The early days of the Police Youth Challenge were promising: by the end of each day, the number of kids who thoughts cops were racist dropped by 50 percent, while the number of police officers who had a positive opinion of Baltimore city youth rose by 60 percent. But then funding fell through, and the program became voluntary. Between 2008 and 2015, just over 2,000 kids and cops went through the program.
Then, in 2015, an executive from Under Armour, which is based in Baltimore, learned of the Police Youth Challenge and expressed interest in funding it. “We met with him in March,” recalls Mihalik. “And in April, all hell breaks loose.” Freddie Gray, a 25-year-old black man, died while in police custody, and Baltimore exploded into riots. In the aftermath, relations between police and communities of color were as bad as they’d ever been. But with $250,000 from the Under Armour executive, Baltimore Outward Bound hoped to take steps toward changing that.
Today, the Police Youth Challenge is mandatory for the Baltimore police force. Over the next few years, each of the city’s 3,000 officers will spend a day in Leakin Park alongside 3,000 kids who live in neighborhoods with high rates of violent crime and school expulsion. Captain Sheri Sturm from the Baltimore Police Department says that while the 800 officers who have so far completed the program were initially apprehensive, there isn’t a single one who wouldn’t do it again. “It broke down a lot of barriers,” she says.
“One of the reasons I think it works is that the outdoors is the great equalizer,” adds Mihalik. “Plus, there’s all that research about what nature does for the brain.” Studies have shown that people who live near green space harbor fewer stress hormones, report less mental distress, and have lower rates of anxiety and depression.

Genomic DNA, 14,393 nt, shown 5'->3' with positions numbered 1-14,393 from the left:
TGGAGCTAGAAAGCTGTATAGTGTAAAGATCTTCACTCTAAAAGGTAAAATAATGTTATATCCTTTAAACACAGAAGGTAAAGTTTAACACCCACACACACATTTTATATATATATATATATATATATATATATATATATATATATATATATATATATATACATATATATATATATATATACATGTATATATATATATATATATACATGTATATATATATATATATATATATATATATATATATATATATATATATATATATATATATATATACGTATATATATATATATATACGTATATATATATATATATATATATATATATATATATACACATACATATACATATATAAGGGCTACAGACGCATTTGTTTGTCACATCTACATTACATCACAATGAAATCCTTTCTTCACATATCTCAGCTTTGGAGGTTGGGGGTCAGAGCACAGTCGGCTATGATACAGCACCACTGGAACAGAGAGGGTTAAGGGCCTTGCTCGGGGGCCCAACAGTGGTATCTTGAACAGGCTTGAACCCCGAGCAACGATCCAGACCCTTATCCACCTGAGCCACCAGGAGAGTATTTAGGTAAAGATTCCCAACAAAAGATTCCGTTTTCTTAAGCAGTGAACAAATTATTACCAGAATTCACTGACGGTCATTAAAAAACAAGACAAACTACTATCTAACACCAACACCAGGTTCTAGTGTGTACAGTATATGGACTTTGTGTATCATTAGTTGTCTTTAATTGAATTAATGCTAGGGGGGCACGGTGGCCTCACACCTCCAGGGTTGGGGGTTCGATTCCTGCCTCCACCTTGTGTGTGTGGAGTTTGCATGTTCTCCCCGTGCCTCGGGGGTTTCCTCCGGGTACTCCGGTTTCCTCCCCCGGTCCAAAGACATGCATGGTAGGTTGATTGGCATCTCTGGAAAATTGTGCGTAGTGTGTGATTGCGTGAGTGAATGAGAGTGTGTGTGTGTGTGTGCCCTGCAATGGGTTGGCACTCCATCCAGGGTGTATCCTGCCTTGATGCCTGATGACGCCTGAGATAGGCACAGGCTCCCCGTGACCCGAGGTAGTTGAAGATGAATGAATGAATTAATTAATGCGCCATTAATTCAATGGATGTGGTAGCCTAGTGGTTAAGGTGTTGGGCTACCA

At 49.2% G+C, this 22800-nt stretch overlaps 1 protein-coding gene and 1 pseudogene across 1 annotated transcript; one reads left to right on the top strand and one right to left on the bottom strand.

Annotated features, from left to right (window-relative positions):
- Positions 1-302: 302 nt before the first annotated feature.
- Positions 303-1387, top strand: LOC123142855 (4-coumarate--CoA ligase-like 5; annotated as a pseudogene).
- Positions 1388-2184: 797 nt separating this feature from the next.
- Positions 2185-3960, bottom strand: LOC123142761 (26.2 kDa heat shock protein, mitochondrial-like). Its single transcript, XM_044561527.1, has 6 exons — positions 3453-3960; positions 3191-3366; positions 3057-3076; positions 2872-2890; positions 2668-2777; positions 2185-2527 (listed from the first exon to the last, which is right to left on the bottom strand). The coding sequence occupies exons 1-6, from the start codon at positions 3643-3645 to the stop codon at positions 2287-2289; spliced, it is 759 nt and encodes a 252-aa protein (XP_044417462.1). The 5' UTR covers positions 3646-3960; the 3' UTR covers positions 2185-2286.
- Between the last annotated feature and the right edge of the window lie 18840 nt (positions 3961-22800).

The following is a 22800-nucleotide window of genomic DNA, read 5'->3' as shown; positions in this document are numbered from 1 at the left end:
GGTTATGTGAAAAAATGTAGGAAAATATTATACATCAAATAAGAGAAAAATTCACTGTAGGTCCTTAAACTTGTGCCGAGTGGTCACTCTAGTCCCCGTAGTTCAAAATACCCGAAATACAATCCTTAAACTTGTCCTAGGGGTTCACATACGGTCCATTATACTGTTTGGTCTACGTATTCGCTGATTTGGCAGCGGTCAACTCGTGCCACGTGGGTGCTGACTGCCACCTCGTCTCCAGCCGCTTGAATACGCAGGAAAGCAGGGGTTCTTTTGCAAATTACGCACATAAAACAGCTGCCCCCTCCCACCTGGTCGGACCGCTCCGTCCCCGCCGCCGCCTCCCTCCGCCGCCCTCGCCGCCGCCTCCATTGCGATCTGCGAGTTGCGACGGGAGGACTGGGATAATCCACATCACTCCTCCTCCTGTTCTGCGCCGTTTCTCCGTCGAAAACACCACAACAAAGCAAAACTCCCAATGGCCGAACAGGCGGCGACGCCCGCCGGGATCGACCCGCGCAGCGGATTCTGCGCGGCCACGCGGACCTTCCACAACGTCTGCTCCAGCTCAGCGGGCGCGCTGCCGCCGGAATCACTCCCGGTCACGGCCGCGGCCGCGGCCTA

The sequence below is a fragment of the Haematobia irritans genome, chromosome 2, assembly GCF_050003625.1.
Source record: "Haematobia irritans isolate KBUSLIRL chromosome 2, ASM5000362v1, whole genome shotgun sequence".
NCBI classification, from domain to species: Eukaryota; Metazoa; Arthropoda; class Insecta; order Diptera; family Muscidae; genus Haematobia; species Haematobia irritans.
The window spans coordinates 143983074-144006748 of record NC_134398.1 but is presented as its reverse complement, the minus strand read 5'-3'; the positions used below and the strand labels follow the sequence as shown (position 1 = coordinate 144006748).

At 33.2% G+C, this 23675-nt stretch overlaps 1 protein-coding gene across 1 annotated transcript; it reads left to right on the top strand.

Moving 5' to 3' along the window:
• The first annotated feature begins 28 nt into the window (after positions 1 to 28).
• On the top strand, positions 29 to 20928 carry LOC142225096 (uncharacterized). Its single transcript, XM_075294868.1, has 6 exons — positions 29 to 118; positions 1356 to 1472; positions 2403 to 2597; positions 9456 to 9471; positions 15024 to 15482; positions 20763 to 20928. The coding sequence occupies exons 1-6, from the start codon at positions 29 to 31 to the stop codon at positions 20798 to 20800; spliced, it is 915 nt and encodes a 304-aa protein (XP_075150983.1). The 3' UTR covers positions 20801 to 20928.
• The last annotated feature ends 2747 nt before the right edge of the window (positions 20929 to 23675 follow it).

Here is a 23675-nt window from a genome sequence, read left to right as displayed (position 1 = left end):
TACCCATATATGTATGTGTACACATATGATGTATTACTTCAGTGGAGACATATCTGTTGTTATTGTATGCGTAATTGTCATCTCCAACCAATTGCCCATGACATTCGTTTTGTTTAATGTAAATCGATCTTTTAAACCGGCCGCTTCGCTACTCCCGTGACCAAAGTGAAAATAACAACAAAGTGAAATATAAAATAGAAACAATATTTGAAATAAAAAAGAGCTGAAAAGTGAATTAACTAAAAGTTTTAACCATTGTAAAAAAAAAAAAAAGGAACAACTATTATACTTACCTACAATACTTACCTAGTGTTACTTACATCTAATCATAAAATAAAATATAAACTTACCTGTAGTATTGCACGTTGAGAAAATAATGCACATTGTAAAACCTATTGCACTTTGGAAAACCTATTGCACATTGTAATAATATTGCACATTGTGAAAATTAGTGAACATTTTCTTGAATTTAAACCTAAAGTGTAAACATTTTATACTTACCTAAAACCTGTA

The program has been so successful that earlier this year, the Christian Science Monitor heralded it as the “Outward Bound model to prevent police shootings.” But Outward Bound staff bristle at such phrasing. “It’s not intended to have a direct impact on reducing shootings,” says Ben Worden, marketing director for Baltimore Outward Bound. “It has a much longer arc than that. The goal is a long-term cultural shift.”
By early afternoon this October in Leakin Park, Keon found himself standing with the other participants, looking up at a series of cables strung between beech, oak, and maple trees. The ropes course was suspended 25 feet off the ground, and Keon was terrified—he doesn’t like heights.
Keon doesn’t talk much about what happened next, except to mumble that he didn’t make it all the way to the top. But Sturm and Mihalik say that the ropes course helps build trust and shows that even the toughest cops can be vulnerable. As one officer described it, a student came up to her and said, “I never knew police officers get scared.” The officer responded, “Well, I’m human.”
At the end of the day, Keon and 17-year-old Aneeka went home to their respective neighborhoods in West Baltimore, the same part of the city where Freddie Gray was from. Both still want to avoid police officers—Keon says it’s not like he’s going to run up and high-five one on the street—but their perspective has changed. They know a few cops by name now, and the cops, in turn, know them. “They’re actually very nice people,” Aneeka says.
A day in the park isn’t going to solve every problem of racial injustice and violence that plague American cities. But it is a start. “We think of the outdoors in terms of recreation and perhaps personal growth,” says Winch. “But it can also be part of the solution to some of our most pressing social problems.”